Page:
In general, one must now add spin–orbit coupling and relativistic corrections (which are of the same order, known as 'fine structure') as a perturbation to these 'unperturbed' levels. First order perturbation theory with these fine-structure corrections yields the following formula for the hydrogen atom in the Paschen–Back limit:^{[5]}
where $A$ is the hyperfine splitting (in Hz) at zero applied magnetic field, $\mu _{\rm {B}}$ and $\mu _{\rm {N}}$ are the Bohr magneton and nuclear magneton respectively, ${\vec {J}}$ and ${\vec {I}}$ are the electron and nuclear angular momentum operators and $g_{J}$ is the Landé g-factor:
In the case of weak magnetic fields, the Zeeman interaction can be treated as a perturbation to the $|F,m_{f}\rangle$ basis. In the high field regime, the magnetic field becomes so strong that the Zeeman effect will dominate, and one must use a more complete basis of $|I,J,m_{I},m_{J}\rangle$ or just $|m_{I},m_{J}\rangle$ since $I$ and $J$ will be constant within a given level.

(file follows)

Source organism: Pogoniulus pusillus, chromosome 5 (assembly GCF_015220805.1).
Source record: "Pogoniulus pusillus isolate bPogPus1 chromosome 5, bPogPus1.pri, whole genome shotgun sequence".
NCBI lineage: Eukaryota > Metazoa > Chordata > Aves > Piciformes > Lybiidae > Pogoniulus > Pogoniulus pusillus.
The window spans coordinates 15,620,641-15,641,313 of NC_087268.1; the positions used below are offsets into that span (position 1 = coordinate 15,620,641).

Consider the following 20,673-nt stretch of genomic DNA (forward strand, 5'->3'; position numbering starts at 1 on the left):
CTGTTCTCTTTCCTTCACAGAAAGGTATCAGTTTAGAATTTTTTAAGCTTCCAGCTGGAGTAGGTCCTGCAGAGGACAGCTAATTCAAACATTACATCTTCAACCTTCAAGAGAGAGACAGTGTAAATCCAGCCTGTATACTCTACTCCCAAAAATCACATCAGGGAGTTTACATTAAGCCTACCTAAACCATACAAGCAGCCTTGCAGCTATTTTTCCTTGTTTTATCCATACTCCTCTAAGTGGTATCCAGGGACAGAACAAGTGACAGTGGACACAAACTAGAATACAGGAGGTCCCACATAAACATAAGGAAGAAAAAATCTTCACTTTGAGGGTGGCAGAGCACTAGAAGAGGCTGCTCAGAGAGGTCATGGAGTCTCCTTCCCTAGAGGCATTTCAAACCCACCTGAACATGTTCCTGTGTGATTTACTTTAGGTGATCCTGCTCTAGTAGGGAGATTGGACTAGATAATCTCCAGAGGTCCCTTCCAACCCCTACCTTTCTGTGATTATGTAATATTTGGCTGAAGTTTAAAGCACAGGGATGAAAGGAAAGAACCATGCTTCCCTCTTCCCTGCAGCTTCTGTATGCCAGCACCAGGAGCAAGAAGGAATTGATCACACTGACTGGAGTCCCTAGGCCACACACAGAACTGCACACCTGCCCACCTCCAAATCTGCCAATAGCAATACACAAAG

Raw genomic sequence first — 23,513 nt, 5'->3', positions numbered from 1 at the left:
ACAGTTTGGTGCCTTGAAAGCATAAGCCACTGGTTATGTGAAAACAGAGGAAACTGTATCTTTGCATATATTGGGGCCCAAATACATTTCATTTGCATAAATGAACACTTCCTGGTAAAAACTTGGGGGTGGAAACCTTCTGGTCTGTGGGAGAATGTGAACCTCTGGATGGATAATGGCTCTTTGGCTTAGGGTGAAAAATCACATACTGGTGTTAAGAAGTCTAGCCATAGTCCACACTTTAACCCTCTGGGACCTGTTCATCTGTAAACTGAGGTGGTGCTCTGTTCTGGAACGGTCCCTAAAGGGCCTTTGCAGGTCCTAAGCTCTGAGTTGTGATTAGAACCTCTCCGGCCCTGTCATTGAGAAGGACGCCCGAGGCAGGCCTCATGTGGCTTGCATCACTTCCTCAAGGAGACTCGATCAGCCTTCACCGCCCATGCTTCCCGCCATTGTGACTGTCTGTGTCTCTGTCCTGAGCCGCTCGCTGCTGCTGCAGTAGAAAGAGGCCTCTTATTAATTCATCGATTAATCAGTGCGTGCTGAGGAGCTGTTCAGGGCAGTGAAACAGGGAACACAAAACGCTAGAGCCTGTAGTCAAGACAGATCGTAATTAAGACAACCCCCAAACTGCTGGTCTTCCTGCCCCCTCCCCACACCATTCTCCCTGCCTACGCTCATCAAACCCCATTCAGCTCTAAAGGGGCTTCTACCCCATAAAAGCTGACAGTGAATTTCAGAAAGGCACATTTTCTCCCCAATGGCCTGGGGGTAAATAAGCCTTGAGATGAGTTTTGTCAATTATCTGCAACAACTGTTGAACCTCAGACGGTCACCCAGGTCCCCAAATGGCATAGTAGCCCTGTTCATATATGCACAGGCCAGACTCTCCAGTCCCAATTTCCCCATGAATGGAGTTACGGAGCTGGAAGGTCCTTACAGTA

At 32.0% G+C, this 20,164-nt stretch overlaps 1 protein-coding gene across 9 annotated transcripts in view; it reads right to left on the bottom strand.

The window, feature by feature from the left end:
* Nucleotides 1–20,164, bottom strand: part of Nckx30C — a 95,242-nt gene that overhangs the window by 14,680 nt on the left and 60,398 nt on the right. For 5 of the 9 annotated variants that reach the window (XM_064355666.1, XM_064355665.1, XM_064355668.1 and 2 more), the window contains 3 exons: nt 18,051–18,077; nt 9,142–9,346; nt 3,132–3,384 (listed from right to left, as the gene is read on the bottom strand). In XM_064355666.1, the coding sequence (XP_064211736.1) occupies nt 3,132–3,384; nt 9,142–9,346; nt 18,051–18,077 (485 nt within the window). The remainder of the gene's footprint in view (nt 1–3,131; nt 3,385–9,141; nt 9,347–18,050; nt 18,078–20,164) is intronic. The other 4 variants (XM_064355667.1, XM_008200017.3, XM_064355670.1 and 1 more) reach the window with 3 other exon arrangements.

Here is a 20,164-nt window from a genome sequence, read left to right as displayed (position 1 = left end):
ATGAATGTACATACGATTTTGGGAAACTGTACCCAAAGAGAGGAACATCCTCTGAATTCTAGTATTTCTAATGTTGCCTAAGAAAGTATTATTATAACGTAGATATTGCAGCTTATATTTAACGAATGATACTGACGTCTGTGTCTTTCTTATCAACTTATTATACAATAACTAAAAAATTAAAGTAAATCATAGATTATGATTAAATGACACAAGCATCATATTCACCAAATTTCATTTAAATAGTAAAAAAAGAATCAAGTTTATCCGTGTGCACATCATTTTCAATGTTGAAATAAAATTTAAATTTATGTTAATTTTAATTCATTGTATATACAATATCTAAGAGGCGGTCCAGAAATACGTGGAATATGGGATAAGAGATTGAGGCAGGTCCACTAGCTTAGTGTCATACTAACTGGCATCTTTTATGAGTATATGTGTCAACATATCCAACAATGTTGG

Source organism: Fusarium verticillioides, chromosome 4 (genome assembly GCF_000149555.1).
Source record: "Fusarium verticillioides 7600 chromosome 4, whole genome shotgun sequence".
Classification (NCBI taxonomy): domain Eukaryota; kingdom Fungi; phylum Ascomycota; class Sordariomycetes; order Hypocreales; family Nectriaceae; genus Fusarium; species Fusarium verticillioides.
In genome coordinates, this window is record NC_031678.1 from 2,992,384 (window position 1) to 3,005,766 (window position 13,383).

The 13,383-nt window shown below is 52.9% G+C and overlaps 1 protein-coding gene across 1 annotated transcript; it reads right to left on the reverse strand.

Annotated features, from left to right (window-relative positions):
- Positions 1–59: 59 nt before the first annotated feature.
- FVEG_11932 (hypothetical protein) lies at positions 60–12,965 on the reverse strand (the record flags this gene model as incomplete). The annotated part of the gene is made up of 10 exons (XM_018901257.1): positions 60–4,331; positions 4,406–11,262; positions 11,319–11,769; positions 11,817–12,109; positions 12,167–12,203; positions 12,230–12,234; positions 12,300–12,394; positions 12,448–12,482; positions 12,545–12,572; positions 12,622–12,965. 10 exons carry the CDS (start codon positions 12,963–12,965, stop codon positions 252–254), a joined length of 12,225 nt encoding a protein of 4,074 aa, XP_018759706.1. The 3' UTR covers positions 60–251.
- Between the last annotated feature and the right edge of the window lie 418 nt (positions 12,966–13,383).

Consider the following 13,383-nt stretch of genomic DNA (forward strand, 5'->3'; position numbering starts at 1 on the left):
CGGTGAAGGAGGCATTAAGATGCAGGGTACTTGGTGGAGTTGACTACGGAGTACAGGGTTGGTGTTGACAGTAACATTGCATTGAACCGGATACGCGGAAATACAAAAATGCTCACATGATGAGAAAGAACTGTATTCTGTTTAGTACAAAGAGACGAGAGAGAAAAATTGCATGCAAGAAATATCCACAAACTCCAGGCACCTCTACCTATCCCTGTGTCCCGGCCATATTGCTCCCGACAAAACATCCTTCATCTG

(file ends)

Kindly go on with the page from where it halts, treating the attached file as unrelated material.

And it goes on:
To get the complete picture, including intermediate field strengths, we must consider eigenstates which are superpositions of the $|F,m_{F}\rangle$ and $|m_{I},m_{J}\rangle$ basis states. For $J=1/2$, the Hamiltonian can be solved analytically, resulting in the Breit–Rabi formula. Notably, the electric quadrupole interaction is zero for $L=0$ ($J=1/2$), so this formula is fairly accurate.
We now utilize quantum mechanical ladder operators, which are defined for a general angular momentum operator $L$ as
as long as $m_{L}$ lies in the range ${-L,\dots ...,L}$ (otherwise, they return zero). Using ladder operators $J_{\pm }$ and $I_{\pm }$
We can rewrite the Hamiltonian as